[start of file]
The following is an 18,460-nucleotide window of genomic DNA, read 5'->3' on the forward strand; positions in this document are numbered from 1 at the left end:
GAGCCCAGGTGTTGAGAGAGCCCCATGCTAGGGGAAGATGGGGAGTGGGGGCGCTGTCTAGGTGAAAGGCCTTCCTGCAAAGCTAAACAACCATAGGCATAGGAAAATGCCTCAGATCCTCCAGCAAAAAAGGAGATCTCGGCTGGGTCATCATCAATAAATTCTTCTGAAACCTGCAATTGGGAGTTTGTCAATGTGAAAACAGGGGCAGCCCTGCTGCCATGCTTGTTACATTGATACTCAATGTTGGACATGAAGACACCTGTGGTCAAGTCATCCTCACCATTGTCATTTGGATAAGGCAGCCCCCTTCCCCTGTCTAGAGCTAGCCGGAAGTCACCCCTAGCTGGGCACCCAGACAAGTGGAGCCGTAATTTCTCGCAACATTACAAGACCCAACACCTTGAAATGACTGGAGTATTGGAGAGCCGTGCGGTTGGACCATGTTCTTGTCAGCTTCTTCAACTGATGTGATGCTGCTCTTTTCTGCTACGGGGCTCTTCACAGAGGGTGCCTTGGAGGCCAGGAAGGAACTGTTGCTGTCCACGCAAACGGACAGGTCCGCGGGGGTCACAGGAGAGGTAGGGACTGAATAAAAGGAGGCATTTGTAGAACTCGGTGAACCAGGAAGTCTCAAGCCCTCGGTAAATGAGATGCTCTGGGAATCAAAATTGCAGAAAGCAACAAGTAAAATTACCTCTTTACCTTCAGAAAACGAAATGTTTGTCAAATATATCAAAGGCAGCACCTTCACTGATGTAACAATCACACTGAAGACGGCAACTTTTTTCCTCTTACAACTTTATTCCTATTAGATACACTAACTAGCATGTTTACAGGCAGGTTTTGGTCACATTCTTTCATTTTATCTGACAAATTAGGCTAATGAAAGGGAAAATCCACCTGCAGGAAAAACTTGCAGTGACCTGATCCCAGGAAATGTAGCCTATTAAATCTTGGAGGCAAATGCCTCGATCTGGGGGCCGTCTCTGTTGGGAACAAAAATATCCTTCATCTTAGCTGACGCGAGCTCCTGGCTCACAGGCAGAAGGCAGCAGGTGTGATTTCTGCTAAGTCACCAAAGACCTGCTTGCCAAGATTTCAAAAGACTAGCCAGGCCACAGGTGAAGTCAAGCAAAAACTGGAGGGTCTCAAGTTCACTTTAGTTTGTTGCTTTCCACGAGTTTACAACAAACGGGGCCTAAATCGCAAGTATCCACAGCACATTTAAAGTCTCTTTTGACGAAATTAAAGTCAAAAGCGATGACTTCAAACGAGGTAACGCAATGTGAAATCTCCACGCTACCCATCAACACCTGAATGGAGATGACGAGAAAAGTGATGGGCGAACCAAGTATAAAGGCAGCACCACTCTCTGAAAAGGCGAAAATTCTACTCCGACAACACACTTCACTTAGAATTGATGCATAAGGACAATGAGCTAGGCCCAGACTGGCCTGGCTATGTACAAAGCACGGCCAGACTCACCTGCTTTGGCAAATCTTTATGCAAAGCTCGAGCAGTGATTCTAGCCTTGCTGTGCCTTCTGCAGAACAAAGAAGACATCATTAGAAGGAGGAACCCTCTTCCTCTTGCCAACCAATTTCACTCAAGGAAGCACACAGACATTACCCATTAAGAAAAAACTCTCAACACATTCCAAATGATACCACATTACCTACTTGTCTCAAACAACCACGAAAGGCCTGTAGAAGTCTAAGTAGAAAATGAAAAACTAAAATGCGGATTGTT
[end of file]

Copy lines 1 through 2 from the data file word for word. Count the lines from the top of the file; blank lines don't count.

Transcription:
The following is an 18,460-nucleotide window of genomic DNA, read 5'->3' on the forward strand; positions in this document are numbered from 1 at the left end:
GAGCCCAGGTGTTGAGAGAGCCCCATGCTAGGGGAAGATGGGGAGTGGGGGCGCTGTCTAGGTGAAAGGCCTTCCTGCAAAGCTAAACAACCATAGGCATAGGAAAATGCCTCAGATCCTCCAGCAAAAAAGGAGATCTCGGCTGGGTCATCATCAATAAATTCTTCTGAAACCTGCAATTGGGAGTTTGTCAATGTGAAAACAGGGGCAGCCCTGCTGCCATGCTTGTTACATTGATACTCAATGTTGGACATGAAGACACCTGTGGTCAAGTCATCCTCACCATTGTCATTTGGATAAGGCAGCCCCCTTCCCCTGTCTAGAGCTAGCCGGAAGTCACCCCTAGCTGGGCACCCAGACAAGTGGAGCCGTAATTTCTCGCAACATTACAAGACCCAACACCTTGAAATGACTGGAGTATTGGAGAGCCGTGCGGTTGGACCATGTTCTTGTCAGCTTCTTCAACTGATGTGATGCTGCTCTTTTCTGCTACGGGGCTCTTCACAGAGGGTGCCTTGGAGGCCAGGAAGGAACTGTTGCTGTCCACGCAAACGGACAGGTCCGCGGGGGTCACAGGAGAGGTAGGGACTGAATAAAAGGAGGCATTTGTAGAACTCGGTGAACCAGGAAGTCTCAAGCCCTCGGTAAATGAGATGCTCTGGGAATCAAAATTGCAGAAAGCAACAAGTAAAATTACCTCTTTACCTTCAGAAAACGAAATGTTTGTCAAATATATCAAAGGCAGCACCTTCACTGATGTAACAATCACACTGAAGACGGCAACTTTTTTCCTCTTACAACTTTATTCCTATTAGATACACTAACTAGCATGTTTACAGGCAGGTTTTGGTCACATTCTTTCATTTTATCTGACAAATTAGGCTAATGAAAGGGAAAATCCACCTGCAGGAAAAACTTGCAGTGACCTGATCCCAGGAAATGTAGCCTATTAAATCTTGGAGGCAAATGCCTCGATCTGGGGGCCGTCTCTGTTGGGAACAAAAATATCCTTCATCTTAGCTGACGCGAGCTCCTGGCTCACAGGCAGAAGGCAGCAGGTGTGATTTCTGCTAAGTCACCAAAGACCTGCTTGCCAAGATTTCAAAAGACTAGCCAGGCCACAGGTGAAGTCAAGCAAAAACTGGAGGGTCTCAAGTTCACTTTAGTTTGTTGCTTTCCACGAGTTTACAACAAACGGGGCCTAAATCGCAAGTATCCACAGCACATTTAAAGTCTCTTTTGACGAAATTAAAGTCAAAAGCGATGACTTCAAACGAGGTAACGCAATGTGAAATCTCCACGCTACCCATCAACACCTGAATGGAGATGACGAGAAAAGTGATGGGCGAACCAAGTATAAAGGCAGCACCACTCTCTGAAAAGGCGAAAATTCTACTCCGACAACACACTTCACTTAGAATTGATGCATAAGGACAATGAGCTAGGCCCAGACTGGCCTGGCTATGTACAAAGCACGGCCAGACTCACCTGCTTTGGCAAATCTTTATGCAAAGCTCGAGCAGTGATTCTAGCCTTGCTGTGCCTTCTGCAGAACAAAGAAGACATCATTAGAAGGAGGAACCCTCTTCCTCTTGCCAACCAATTTCACTCAAGGAAGCACACAGACATTACCCATTAAGAAAAAACTCTCAACACATTCCAAATGATACCACATTACCTACTTGTCTCAAACAACCACGAAAGGCCTGTAGAAGTCTAAGTAGAAAATGAAAAACTAAAATGCGGATTGTT